Cloud vendors 'strip mining' open source: MariaDB's CEO

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Michael Howard
Michael Howard

While open source made what appeared to be an indelible mark on Wall Street in 2018 with deals involving acquisitions and listings valued at around $107 billion, it has not all been plain sailing.

According to Michael Howard, CEO of MariaDB - the organisation behind the popular open source relational database management system - the community driven project still faces significant challenges from a variety of quarters, including large cloud vendors, who, he said, were 'strip mining' open source technology.

Delivering the keynote address at the third annual MariaDB OpenWorks user and developer conference in New York last week (26 February), he did not name the culprits - "you know who they are" - but maintained that they "really abuse the licence and the privilege (of open source), not giving back to the community (and) forcing some (open source) companies to have awkward and weak responses."

His criticism of cloud vendors did not stop there, as he accused cloud developers of "constraining data footprints into anaemic database templates" that only focused on the transaction rather than on what its implications were for the organisation. This had the effect of "lobotomising data".

"If your database doesn't have the capability to add analytics to a transactional workload, or it is constrained by these anaemic database templates, you will not be able to meet your customers' expectations," he added and urged the audience to "break away from history, convention and vendor indoctrination" in order to add more to their database themselves.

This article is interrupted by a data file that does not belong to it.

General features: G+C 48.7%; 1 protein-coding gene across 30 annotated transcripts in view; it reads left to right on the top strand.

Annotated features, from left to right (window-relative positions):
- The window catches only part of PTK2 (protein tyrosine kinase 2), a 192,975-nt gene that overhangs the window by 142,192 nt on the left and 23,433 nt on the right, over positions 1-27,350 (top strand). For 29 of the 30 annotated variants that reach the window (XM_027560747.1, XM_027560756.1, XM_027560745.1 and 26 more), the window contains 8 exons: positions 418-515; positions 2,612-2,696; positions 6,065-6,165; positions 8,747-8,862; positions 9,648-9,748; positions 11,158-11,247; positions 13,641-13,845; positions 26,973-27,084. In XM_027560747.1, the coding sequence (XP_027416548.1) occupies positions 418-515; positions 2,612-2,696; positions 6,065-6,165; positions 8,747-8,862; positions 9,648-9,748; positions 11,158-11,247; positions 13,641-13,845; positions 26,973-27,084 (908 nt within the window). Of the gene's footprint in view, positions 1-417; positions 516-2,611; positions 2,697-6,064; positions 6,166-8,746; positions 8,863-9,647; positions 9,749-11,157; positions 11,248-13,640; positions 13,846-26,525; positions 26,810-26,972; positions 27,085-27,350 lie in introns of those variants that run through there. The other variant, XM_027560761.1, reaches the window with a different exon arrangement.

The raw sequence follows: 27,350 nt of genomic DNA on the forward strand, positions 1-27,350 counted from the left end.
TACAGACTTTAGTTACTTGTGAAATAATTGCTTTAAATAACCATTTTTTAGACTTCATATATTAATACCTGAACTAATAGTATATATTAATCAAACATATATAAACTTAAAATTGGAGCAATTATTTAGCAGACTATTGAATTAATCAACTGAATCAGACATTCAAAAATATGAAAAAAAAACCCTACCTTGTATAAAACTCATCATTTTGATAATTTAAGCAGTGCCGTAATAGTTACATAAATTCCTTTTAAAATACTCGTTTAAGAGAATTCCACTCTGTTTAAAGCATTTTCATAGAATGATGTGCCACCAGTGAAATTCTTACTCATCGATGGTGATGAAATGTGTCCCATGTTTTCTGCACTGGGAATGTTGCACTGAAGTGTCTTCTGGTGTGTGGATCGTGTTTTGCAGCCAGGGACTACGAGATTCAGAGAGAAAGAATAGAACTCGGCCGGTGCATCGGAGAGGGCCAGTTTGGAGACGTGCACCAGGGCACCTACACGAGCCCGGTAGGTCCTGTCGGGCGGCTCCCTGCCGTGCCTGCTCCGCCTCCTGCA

One way in which this break with convention could occur was with MariaDB, a community-developed, commercially supported fork of the MySQL relational database management system (DBMS). MariaDB's development is led by some of the original developers of MySQL including Michael 'Monty' Widenius who named the software after his younger daughter Maria, following the naming of MySQL after his other daughter, My.

The development of MariaDB is reputed to have been a response by Widenius and several of his fellow MySQL developers to the software's acquisition by Sun Microsystems (Oracle) in an effort to ensure the availability of free and open-source relational database management software.

Now, Howard said, MariaDB was the "heir apparent to Oracle", allowing for analytics to be added to transactional workloads, enabling the use of cloud services that were not template-constrained, and encouraging "conspicuous innovation".

"It's time to bring back sexy into the database conversation," he declared. "Proprietary and closed licences are dead and general purpose databases will drive applications worldwide."

According to Howard, MariaDB is growing enormously, particularly in enterprise computing, and doing so at Oracle's expense thanks to its Oracle compatibility layer that enables the relatively easy migration from complex operational Oracle systems to Maria DB.

In the first two months of 2019, there were five times more Oracle Enterprise to MariaDB migrations than there had been in the whole of 2018, he said, one of which included one of the largest banks in the world - the Development Bank of Singapore - forklifting its Oracle system to MariaDB.

With some 40% of Fortune 2000 companies already using it, Howard is confident that MariaDB's largest growth potential will come not from it being an Oracle clone, but as a major business DBMS option.

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